(NBC) - President Barack Obama is in Prague Thursday, signing a new arms reduction treaty as a first step toward the President's goal of ridding the world of nuclear weapons.
The President admits that's unlikely is his lifetime, but he hopes that this shows a United States leading by example, and working with Russia to keep nuclear material out of the wrong hands.
"It includes significant reductions in the nuclear weapons that we will deploy, it cuts our delivery vehicles by roughly half," said the President.
The so-called new Start Treaty shrinks both countries' arsenals by about one third. Backers say it shrinks the role of remaining warheads in U.S. strategy
"The President will say look we need nuclear weapons, just to deter a nuclear attack on the united states, not for a whole range of other threats," said Sharon Squassoni with the Center for Strategic and International Studies.
The treaty does need Senate approval.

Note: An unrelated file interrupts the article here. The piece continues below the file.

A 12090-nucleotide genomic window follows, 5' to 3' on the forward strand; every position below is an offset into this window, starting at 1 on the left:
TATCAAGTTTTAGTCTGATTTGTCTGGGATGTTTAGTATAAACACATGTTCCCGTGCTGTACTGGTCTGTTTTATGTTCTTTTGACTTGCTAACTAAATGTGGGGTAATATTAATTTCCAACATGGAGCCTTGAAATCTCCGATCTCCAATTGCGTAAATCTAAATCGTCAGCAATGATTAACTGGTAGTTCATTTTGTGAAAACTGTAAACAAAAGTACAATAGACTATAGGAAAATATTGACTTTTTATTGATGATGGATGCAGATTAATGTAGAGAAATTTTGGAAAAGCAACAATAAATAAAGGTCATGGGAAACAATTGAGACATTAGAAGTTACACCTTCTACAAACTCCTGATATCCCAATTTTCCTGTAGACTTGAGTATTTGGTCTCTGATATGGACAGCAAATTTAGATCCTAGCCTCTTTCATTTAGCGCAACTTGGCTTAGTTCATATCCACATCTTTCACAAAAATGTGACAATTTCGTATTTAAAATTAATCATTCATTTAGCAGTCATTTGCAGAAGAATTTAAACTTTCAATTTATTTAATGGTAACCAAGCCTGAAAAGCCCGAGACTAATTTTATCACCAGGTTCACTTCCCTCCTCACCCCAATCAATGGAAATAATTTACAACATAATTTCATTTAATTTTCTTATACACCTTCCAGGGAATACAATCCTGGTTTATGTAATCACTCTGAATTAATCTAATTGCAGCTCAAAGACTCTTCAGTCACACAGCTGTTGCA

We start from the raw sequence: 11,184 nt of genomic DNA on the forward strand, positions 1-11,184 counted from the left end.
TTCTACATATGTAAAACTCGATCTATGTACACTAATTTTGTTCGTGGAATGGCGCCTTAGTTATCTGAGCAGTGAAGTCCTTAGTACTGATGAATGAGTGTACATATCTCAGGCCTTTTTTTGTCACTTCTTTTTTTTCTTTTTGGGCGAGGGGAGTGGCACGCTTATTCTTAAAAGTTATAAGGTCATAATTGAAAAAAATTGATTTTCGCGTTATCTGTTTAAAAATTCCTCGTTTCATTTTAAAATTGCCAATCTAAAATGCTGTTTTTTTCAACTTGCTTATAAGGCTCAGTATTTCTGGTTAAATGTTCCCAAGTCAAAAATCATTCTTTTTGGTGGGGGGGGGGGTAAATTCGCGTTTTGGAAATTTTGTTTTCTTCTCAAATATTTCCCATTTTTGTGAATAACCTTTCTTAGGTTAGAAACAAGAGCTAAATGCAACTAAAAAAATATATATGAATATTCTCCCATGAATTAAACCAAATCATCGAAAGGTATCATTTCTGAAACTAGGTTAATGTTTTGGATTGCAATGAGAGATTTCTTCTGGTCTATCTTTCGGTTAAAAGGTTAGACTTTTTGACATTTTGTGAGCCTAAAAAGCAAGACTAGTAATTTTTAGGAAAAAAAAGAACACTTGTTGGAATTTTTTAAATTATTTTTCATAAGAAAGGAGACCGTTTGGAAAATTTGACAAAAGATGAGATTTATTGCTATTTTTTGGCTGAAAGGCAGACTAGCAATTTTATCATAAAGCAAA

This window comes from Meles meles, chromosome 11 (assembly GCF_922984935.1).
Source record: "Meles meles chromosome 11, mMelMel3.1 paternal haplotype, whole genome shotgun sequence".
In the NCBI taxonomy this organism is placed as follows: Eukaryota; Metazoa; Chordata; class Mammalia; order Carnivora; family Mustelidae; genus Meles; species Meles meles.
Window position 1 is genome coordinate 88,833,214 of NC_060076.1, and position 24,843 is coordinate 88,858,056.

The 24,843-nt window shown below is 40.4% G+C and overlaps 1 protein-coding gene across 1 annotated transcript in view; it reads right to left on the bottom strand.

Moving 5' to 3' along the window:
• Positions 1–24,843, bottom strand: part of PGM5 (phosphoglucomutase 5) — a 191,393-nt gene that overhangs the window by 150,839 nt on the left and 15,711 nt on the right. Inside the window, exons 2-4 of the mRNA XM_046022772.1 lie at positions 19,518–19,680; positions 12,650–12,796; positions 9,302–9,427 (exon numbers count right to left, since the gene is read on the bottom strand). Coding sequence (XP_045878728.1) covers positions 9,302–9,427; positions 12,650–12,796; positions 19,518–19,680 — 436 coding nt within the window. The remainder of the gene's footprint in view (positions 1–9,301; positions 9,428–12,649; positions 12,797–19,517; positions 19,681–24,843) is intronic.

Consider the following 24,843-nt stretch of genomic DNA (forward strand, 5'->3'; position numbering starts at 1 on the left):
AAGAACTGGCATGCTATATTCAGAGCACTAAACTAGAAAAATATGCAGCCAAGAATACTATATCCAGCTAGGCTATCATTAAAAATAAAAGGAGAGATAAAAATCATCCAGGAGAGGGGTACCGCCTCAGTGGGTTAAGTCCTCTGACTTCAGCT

Some Republicans say it sends the wrong message that the U.S. is backing off a key tool in its defense.
"They want more money for nuclear weapons modernization for example, big issue Senator Kyl has raised. They would like a pledge not to put restrictions on future missile defense deployments," said Joseph Cirincione of the Council on Foreign Relations.
The White House hopes that the U.S.-Russian cooperation helps to unify nations in preventing Iran from building its own nuclear arsenal. That message will carry over to next week.
The President will host 46 nations including Russia and china for a nuclear summit, aimed at agreement on how to stop the spread of nuclear material.